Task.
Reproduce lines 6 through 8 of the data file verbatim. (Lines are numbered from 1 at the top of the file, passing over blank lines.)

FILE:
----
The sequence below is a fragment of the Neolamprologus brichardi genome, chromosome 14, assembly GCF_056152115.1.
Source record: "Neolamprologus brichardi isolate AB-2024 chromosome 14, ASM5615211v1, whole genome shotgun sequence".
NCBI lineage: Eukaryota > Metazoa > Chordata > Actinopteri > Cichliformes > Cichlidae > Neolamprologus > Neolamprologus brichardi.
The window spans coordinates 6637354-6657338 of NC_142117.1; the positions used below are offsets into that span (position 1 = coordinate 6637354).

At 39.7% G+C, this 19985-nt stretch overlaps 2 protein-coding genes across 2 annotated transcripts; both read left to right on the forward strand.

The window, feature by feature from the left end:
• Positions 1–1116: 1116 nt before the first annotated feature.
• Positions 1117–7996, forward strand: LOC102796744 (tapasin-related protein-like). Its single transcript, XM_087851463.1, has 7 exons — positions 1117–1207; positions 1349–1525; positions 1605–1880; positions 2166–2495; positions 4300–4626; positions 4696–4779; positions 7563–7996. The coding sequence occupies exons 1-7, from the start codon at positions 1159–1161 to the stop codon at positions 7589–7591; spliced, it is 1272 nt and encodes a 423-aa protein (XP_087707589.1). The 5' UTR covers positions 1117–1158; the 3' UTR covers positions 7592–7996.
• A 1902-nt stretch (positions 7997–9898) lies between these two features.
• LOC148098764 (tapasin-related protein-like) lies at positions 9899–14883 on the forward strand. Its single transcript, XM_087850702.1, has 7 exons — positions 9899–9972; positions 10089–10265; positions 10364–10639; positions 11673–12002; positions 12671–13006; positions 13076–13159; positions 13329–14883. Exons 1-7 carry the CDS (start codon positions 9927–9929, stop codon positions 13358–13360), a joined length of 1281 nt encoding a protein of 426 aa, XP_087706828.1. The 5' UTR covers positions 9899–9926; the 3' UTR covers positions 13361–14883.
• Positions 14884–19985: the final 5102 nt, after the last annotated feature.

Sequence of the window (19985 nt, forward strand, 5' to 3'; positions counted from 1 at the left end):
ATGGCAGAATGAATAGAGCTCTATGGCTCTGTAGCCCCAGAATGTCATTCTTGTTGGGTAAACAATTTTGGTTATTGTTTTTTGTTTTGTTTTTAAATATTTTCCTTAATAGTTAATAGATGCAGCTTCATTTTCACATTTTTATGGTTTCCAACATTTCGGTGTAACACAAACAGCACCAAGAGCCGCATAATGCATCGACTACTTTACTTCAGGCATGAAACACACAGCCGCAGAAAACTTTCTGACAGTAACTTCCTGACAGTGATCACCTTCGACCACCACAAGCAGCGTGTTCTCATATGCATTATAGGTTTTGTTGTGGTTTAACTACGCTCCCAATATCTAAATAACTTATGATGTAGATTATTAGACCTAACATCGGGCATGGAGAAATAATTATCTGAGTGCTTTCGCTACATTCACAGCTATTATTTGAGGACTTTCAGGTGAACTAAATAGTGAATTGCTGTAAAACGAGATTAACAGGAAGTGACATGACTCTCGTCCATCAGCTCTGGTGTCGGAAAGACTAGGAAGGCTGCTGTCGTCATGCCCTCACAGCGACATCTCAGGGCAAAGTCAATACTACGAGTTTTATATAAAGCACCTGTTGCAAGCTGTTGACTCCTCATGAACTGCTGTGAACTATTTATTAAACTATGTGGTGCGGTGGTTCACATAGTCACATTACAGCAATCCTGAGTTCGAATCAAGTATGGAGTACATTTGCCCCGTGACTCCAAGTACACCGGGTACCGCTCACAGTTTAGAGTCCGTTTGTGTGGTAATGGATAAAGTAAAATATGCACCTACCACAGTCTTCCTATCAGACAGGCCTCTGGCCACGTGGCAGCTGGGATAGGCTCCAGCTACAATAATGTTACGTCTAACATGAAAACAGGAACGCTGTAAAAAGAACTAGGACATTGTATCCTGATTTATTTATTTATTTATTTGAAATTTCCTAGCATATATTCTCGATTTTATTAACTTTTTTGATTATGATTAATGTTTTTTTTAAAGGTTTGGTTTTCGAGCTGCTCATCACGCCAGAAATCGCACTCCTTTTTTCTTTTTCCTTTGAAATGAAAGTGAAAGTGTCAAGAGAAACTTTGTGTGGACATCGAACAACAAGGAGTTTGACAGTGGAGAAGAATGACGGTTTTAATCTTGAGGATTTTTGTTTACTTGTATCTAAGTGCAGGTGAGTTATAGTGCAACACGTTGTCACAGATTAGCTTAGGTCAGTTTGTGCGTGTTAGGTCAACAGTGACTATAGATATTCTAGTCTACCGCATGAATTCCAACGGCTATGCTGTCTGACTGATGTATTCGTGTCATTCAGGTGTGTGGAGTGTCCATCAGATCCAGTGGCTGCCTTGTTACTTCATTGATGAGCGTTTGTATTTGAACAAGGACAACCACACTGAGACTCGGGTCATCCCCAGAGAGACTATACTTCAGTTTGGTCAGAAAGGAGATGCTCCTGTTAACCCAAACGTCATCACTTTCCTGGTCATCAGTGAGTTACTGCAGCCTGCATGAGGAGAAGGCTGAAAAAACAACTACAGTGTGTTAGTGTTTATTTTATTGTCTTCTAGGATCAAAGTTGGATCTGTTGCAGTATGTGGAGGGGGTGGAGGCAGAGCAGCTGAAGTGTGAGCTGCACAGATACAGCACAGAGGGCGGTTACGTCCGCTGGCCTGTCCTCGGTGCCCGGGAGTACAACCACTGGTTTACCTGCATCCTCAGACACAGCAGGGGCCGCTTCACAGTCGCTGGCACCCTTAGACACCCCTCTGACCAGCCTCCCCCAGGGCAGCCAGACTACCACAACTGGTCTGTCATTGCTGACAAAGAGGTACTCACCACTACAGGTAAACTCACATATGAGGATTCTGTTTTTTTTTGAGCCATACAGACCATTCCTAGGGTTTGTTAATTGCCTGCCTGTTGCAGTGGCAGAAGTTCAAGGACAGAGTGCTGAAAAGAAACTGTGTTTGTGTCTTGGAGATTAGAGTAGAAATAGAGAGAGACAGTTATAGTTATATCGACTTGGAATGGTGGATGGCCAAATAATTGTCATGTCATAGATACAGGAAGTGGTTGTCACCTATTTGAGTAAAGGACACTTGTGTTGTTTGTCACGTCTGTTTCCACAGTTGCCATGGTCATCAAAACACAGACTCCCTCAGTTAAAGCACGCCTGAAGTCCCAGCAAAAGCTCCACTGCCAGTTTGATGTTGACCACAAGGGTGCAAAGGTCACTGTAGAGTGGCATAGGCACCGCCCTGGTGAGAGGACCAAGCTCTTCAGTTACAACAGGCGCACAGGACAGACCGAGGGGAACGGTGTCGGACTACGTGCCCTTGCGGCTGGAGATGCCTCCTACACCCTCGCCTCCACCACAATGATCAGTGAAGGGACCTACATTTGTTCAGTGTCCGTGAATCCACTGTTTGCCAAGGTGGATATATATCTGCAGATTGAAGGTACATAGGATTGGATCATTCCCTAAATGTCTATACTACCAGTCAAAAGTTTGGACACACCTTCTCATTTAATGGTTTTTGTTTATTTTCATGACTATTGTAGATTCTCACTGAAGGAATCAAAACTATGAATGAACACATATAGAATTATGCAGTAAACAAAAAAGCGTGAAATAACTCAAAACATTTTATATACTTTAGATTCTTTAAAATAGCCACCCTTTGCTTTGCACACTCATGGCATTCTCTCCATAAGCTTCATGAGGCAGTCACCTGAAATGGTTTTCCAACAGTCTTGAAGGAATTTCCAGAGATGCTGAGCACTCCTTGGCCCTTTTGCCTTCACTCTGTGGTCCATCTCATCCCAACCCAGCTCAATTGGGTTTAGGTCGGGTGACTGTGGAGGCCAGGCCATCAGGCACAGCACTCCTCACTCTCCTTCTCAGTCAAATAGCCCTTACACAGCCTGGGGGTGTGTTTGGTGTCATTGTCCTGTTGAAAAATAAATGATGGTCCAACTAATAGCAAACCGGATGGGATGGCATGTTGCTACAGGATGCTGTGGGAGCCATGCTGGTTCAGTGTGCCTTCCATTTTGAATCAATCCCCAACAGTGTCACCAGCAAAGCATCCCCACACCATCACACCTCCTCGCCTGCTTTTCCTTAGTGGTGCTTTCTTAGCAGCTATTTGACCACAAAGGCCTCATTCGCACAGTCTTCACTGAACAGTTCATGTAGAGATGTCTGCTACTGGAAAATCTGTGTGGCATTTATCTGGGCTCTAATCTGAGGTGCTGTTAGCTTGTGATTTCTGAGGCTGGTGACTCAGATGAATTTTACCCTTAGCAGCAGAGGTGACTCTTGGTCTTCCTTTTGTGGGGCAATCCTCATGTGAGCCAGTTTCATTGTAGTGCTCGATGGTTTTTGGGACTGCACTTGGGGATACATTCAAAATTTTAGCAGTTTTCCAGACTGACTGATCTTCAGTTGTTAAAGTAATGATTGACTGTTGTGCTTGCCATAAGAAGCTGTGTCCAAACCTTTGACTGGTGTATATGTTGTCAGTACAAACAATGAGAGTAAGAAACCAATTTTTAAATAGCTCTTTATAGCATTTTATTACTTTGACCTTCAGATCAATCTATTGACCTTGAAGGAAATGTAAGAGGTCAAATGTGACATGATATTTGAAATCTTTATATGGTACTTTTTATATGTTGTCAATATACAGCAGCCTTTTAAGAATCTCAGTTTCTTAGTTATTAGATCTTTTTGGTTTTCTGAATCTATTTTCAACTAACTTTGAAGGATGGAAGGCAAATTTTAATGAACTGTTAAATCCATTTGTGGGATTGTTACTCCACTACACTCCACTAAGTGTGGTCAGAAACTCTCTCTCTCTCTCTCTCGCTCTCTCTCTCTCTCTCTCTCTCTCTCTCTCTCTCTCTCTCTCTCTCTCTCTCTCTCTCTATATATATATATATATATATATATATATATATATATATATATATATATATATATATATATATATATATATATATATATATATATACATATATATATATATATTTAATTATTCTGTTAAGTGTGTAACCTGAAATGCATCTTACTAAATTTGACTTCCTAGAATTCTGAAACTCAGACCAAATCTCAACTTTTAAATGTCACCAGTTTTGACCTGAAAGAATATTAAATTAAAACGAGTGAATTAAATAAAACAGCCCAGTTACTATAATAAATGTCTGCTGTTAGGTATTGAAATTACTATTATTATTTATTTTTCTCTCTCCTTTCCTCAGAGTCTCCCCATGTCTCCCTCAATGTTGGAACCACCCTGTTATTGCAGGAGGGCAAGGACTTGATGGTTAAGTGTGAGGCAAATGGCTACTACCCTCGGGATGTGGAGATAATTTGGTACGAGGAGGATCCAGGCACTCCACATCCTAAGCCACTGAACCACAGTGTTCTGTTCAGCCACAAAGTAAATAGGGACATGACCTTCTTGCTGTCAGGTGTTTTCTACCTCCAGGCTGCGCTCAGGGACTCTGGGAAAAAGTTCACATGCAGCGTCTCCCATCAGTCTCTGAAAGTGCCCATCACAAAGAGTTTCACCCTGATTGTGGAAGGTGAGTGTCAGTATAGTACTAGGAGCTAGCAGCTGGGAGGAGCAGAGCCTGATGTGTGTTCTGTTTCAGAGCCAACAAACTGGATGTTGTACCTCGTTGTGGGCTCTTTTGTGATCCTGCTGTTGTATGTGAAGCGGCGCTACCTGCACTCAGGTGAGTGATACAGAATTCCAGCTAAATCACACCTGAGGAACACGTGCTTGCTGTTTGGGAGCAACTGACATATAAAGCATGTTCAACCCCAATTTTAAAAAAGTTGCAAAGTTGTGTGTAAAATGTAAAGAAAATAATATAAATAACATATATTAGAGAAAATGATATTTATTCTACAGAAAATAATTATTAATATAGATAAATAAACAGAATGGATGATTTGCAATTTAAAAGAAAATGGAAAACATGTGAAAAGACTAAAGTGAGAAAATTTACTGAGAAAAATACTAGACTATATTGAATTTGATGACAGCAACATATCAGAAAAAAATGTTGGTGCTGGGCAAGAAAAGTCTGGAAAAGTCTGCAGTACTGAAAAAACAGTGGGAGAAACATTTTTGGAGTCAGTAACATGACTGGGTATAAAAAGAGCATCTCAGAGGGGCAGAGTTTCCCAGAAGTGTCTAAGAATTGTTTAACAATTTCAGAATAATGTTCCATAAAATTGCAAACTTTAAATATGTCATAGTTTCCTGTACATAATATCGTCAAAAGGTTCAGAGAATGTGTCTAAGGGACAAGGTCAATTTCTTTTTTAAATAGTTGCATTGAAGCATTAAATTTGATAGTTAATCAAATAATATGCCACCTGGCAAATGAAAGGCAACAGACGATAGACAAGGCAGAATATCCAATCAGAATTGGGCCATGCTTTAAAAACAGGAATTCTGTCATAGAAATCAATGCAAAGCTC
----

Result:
The window, feature by feature from the left end:
• Positions 1–1116: 1116 nt before the first annotated feature.
• Positions 1117–7996, forward strand: LOC102796744 (tapasin-related protein-like). Its single transcript, XM_087851463.1, has 7 exons — positions 1117–1207; positions 1349–1525; positions 1605–1880; positions 2166–2495; positions 4300–4626; positions 4696–4779; positions 7563–7996. The coding sequence occupies exons 1-7, from the start codon at positions 1159–1161 to the stop codon at positions 7589–7591; spliced, it is 1272 nt and encodes a 423-aa protein (XP_087707589.1). The 5' UTR covers positions 1117–1158; the 3' UTR covers positions 7592–7996.